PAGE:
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StairMaster Vs Treadmill: Best Cardio Workout For Runners?

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For various reasons, people find themselves working out indoors. Whether it is cold, snow and ice, high temperatures or allergies that keep you indoors, avid runners are often looking for workout alternatives. Although there are many types of workouts you can do inside that will tax your cardiovascular system, not many will give you the killer workout that a stair stepper will! Today we discuss a machine like the StairMaster vs treadmill.

Step Climber or Step Mill

There are two types of stair machines. The older step climber is a machine that attaches two-foot pedals to an internal mechanism that moves as you shift your weight. You lift one leg at a time into a stepping motion.

The newer version, the step mill, is like an escalator. It is a revolving staircase that you continue to climb. Whereas in the mill you control the speed by how you move your legs, in the mill you set the speed on a computer screen and then have to keep up.

Advantages to a Stair Stepper

Using a stair stepper machine such as a StairMaster requires a lot of core strength. Because you are having to engage your core through the entire workout in order to keep your balance, it is a wonderful tool for building core strength. As a runner, you want your core to be as strong as possible!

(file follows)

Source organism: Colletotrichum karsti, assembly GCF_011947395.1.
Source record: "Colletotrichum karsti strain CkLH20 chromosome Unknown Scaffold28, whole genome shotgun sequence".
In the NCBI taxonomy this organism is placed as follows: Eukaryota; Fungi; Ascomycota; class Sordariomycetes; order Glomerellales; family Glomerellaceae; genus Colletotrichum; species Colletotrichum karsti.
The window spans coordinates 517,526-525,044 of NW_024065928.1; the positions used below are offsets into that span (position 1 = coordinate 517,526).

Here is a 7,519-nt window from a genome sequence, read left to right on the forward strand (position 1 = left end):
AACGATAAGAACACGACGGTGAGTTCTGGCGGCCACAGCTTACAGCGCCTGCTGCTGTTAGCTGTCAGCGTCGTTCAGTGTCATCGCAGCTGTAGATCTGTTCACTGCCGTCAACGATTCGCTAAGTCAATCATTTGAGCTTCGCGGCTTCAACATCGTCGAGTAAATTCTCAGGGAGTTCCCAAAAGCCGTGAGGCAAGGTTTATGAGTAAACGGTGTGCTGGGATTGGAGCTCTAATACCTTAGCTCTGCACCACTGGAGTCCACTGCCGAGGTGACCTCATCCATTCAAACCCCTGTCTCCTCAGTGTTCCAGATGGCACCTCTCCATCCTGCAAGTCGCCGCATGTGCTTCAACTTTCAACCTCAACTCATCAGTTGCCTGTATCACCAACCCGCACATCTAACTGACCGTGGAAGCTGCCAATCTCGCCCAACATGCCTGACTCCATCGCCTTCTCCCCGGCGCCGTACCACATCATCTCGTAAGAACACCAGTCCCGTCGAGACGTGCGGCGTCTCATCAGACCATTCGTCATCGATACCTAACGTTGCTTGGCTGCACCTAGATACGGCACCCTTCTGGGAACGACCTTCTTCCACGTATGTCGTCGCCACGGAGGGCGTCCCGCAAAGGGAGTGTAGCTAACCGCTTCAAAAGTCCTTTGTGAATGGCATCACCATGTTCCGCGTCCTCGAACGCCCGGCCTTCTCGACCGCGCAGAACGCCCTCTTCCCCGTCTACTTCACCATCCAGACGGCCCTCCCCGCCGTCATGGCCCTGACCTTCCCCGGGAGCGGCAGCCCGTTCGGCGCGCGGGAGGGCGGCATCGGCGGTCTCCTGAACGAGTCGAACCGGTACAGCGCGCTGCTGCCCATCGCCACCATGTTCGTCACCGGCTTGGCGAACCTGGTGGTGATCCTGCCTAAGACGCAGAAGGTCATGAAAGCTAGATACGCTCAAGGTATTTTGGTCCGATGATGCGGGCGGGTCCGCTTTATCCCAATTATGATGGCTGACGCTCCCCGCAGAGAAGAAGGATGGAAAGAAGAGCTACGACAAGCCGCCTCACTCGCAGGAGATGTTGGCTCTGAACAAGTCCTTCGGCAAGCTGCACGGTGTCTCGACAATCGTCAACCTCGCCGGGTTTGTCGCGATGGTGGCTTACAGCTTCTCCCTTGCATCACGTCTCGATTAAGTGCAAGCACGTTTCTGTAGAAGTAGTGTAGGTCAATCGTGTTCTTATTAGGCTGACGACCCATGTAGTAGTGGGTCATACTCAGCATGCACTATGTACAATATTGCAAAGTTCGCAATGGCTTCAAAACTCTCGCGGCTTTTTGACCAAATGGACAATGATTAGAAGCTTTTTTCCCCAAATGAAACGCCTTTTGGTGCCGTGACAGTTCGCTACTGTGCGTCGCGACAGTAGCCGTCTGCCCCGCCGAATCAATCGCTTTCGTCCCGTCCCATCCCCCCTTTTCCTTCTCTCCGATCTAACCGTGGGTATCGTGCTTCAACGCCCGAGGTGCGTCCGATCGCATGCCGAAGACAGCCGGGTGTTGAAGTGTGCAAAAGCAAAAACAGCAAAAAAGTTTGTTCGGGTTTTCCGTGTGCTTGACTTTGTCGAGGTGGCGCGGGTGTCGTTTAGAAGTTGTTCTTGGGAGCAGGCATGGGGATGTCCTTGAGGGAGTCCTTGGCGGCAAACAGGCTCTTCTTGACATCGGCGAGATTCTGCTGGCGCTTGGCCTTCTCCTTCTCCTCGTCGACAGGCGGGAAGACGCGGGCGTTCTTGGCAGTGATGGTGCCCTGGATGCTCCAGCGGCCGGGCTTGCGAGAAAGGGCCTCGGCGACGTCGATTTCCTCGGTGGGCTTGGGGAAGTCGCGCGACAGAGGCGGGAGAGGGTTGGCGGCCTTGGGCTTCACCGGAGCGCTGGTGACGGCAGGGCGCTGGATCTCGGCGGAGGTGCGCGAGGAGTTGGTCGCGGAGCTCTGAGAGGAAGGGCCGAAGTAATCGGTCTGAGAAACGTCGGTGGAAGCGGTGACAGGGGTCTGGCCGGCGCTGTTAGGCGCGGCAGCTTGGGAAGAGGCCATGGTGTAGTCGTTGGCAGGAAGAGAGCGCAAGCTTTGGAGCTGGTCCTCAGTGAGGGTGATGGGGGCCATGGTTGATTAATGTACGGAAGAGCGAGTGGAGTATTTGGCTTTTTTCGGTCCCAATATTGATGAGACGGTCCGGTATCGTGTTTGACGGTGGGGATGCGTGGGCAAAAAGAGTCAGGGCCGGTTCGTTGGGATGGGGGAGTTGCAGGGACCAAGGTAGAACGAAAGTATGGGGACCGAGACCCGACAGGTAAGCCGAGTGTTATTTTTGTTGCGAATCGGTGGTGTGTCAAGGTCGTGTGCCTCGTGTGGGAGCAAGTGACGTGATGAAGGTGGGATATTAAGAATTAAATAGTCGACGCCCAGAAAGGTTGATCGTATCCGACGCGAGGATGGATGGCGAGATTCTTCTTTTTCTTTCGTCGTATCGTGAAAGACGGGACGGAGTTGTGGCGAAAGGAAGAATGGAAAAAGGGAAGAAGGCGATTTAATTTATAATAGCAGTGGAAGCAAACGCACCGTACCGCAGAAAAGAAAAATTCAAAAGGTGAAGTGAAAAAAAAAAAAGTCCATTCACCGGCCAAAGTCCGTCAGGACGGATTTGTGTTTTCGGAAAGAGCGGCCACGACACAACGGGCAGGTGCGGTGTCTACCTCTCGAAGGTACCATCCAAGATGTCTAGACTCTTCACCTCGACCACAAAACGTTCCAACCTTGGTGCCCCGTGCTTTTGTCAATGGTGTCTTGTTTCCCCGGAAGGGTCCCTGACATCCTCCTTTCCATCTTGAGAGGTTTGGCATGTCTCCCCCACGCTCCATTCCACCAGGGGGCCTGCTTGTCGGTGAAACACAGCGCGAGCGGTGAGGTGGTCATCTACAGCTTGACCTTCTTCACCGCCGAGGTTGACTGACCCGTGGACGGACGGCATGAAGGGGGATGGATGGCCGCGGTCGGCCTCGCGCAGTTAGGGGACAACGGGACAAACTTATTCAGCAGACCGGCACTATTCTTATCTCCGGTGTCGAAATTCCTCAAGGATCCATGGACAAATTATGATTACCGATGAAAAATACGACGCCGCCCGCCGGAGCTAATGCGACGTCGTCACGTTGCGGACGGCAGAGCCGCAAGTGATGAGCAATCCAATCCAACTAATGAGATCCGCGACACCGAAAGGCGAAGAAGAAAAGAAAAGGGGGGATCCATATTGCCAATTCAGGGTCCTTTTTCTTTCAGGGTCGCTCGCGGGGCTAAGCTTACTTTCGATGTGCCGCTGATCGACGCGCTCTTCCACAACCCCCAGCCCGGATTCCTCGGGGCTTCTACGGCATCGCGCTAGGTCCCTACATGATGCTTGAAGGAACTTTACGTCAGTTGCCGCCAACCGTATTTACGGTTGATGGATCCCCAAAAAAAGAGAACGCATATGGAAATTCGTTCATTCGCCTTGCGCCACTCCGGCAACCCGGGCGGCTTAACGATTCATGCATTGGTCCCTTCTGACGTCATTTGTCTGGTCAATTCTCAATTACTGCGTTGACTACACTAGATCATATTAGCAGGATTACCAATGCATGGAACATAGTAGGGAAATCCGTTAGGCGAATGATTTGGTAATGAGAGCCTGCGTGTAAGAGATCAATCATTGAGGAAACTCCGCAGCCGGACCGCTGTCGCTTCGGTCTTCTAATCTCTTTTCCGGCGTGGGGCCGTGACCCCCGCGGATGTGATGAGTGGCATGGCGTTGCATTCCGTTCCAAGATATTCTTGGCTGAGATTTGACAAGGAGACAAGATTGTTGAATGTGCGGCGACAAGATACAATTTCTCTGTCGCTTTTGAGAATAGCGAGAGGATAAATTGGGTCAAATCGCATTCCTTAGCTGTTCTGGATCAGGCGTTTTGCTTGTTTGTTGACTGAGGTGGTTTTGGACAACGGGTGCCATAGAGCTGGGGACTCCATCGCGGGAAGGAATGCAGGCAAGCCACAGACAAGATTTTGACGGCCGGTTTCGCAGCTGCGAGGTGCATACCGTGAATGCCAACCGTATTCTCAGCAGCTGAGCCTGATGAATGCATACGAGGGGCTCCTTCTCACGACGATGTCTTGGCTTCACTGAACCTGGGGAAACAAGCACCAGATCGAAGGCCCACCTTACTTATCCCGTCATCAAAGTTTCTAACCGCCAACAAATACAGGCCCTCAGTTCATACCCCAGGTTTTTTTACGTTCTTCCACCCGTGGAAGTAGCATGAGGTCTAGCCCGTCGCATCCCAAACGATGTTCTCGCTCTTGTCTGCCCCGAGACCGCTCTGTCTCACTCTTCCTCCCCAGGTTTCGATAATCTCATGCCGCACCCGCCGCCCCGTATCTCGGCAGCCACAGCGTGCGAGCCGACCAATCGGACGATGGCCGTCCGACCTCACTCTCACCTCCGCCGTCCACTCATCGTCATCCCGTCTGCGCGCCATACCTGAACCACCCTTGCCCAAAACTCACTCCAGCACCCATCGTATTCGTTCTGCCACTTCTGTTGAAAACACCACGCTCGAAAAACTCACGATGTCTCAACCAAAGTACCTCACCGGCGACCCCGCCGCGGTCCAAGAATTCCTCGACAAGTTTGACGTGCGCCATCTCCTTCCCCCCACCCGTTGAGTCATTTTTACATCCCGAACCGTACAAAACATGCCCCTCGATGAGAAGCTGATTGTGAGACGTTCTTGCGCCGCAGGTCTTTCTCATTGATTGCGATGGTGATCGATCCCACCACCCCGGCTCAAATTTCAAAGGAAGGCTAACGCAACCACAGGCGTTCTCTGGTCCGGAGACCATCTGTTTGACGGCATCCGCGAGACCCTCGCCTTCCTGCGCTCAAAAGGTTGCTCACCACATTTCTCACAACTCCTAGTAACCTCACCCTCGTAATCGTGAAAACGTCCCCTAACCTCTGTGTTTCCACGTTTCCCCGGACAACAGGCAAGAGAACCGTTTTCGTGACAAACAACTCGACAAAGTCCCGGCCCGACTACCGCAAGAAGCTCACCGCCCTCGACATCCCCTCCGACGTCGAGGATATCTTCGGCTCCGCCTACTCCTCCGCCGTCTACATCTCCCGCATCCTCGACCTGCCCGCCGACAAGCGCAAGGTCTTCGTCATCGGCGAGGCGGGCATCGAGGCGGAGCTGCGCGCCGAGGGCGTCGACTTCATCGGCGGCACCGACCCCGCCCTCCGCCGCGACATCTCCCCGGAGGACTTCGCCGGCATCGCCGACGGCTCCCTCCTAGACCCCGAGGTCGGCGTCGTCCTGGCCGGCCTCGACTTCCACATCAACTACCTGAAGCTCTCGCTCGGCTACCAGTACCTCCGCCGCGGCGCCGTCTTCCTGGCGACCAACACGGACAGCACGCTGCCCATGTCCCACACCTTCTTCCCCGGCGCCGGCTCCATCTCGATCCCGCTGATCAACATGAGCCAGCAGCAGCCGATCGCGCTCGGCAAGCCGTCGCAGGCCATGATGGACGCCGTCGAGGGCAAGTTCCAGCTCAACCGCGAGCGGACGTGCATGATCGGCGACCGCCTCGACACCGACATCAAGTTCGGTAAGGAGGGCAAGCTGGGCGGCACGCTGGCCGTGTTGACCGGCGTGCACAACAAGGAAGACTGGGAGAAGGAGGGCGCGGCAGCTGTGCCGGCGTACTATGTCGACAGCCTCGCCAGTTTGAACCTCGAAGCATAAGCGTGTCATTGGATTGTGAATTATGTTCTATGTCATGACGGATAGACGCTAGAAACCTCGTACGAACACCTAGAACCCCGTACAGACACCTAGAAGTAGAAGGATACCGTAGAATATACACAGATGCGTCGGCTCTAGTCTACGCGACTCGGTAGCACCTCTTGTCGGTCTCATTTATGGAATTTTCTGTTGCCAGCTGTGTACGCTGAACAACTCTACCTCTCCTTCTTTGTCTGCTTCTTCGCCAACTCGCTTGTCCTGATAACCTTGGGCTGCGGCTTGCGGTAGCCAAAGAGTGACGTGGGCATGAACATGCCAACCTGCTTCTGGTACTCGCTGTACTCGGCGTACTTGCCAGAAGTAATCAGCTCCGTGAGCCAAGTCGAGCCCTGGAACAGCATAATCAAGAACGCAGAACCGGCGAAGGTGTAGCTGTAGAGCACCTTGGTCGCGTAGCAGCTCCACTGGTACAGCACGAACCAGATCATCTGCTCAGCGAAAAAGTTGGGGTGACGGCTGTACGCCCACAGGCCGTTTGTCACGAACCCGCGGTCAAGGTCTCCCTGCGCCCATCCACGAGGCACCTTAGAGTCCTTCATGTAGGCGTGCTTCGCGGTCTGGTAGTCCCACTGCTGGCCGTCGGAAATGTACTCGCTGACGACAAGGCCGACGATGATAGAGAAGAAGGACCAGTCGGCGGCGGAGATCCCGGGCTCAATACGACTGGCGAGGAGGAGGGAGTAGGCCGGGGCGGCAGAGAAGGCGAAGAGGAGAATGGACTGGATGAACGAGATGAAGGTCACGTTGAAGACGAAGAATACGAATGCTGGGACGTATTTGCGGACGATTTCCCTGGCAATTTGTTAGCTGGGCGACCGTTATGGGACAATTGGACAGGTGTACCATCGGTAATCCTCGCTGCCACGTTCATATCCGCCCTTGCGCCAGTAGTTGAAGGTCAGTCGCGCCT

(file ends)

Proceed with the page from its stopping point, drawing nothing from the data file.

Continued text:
Stair steppers can help make you a cardiovascular beast. Using a stepper engages the heart and lungs a great deal which enables you to workout longer and with greater efficiency. Just think about the last time you sprinted up the stairs, late for something important. Even people in good shape often end up winded from that effort. Once you routinely dedicate workout time to a stair stepper you are less likely to feel that burn in your lungs from rushing up a flight or two of stairs.

stair stepper
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These machines are also calorie burners. If one of your goals is to torch fat, consider stepping. Here is where the battle of StairMaster vs treadmill leans toward the stepper.  Stepping machines will challenge your body and burn calories at a high rate.

Using a stair stepper is a weight-bearing exercise that can lead to healthier bones. Diseases such as osteoporosis can be prevented and also treated for those who already have it. Engaging in weight-bearing exercises can help you to build stronger bones which is an important thing, especially for women who are especially vulnerable to losing bone strength as they age.

A stair stepper also builds muscle strength in specific areas. Let’s talk about specific muscles targeted by using a stair-stepping machine.

Muscles Worked on a Stair Stepper

Wondering which muscles you will work when on a stair stepper such as a StairMaster?

✓ Calves – Your calves are an essential part of any motion that propels you forward or up, such as walking or running. With each step on a StairMaster, you will work your calves. After a short time on the stepper, you may feel them screaming out to remind you they are there!